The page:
New tighter laws for South Africa's border control
This comes after Home Affairs Minister Aaron Motsoaledi recently gazetted the regulations.
The regulations would be among other statutes that would ban refugees from political activity.
The Refugee Amendment Act regulations came into effect at the start of the year.
Chairperson of the committee Bongani Bongo said this was a step in the right direction and the regulations would tighten the immigration system.
“We believe that the regulations form part of the broader efforts that are aimed at strengthening the immigration system and ensure that the system is not manipulated for nafarious reasons.
“We call on the department to properly train its employees on the new regulations and ensure that they are adequately and fully implemented,” said Bongo.
The gazetting of the regulations comes after the National Council of Provinces (NCoP) approved the Border Management Authority Bill.
The new bill would create a single agency to man the borders of the country.
Politicians had for many years complained about the country’s porous borders and wanted a single agency that would tighten control at borders.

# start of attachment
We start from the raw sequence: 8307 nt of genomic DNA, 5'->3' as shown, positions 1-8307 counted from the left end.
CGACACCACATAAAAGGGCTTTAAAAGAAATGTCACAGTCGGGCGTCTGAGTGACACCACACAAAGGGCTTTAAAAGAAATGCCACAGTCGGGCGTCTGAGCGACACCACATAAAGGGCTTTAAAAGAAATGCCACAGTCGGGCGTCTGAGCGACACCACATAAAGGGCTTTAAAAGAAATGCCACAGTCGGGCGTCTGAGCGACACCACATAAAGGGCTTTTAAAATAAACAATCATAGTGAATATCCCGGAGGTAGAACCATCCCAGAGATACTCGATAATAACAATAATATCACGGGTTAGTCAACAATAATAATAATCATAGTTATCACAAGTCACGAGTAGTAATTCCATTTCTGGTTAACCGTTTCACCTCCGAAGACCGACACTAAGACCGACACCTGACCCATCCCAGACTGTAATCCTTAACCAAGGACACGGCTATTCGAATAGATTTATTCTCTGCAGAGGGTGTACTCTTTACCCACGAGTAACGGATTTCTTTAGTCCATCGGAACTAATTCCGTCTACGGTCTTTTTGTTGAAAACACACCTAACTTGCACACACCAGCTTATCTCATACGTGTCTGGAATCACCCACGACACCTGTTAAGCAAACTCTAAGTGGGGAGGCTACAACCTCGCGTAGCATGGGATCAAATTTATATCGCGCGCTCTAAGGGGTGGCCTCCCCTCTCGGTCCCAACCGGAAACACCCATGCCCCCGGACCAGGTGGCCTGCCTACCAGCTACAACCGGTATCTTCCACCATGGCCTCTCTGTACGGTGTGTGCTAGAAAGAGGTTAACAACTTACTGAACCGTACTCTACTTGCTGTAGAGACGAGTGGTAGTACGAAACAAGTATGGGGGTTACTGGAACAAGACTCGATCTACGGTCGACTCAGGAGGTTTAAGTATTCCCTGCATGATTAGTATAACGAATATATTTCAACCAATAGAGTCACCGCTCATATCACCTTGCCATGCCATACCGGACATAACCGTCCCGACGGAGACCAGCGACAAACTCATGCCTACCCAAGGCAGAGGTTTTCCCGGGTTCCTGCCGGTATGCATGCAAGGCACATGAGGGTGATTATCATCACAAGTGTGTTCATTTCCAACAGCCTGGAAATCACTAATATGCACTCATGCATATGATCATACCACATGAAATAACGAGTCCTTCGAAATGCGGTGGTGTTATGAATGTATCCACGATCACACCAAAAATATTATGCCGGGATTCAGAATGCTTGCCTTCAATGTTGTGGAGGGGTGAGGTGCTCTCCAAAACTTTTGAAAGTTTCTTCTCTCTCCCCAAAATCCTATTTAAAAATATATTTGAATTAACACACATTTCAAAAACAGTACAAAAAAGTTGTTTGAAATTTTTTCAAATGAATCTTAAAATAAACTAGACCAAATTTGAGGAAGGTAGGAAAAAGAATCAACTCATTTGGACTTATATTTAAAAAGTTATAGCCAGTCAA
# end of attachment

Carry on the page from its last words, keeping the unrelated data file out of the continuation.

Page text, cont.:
When the Border Management Authority Bill was tabled a few years ago National Treasury had complained it would cut the powers of the South African Revenue Service to collect taxes at the border.
The police also complained that the new law would take away some of their functions.
But they were assured by the department of home affairs that the new agency would not strip any entity or department of its powers.
The EFF and DA also criticised this law in the NCoP.
The EFF said the bill would create a parallel structure to collect taxes.
The DA said the country would not have the money to implement it over 15 years.
It would cost between R3.8 billion and R10.2bn to implement.
On the gazetting of the regulations for the Refugee Act, Bongo said this would strengthen the entry requirements into the country.
He said the regulations must ensure the sovereignty and security of the country and give refugees protection.
“We believe strongly as the committee that these regulations will certainly deter the tide of corruption and fraud in the system and maintain on a sustainable basis the balance between the three responsibilities,” he said.
Others criticised the regulations saying they would limit the movement and entry of refugees and asylum seekers into the country.
But Bongo said those slamming the regulations did not provide alternatives or viable options.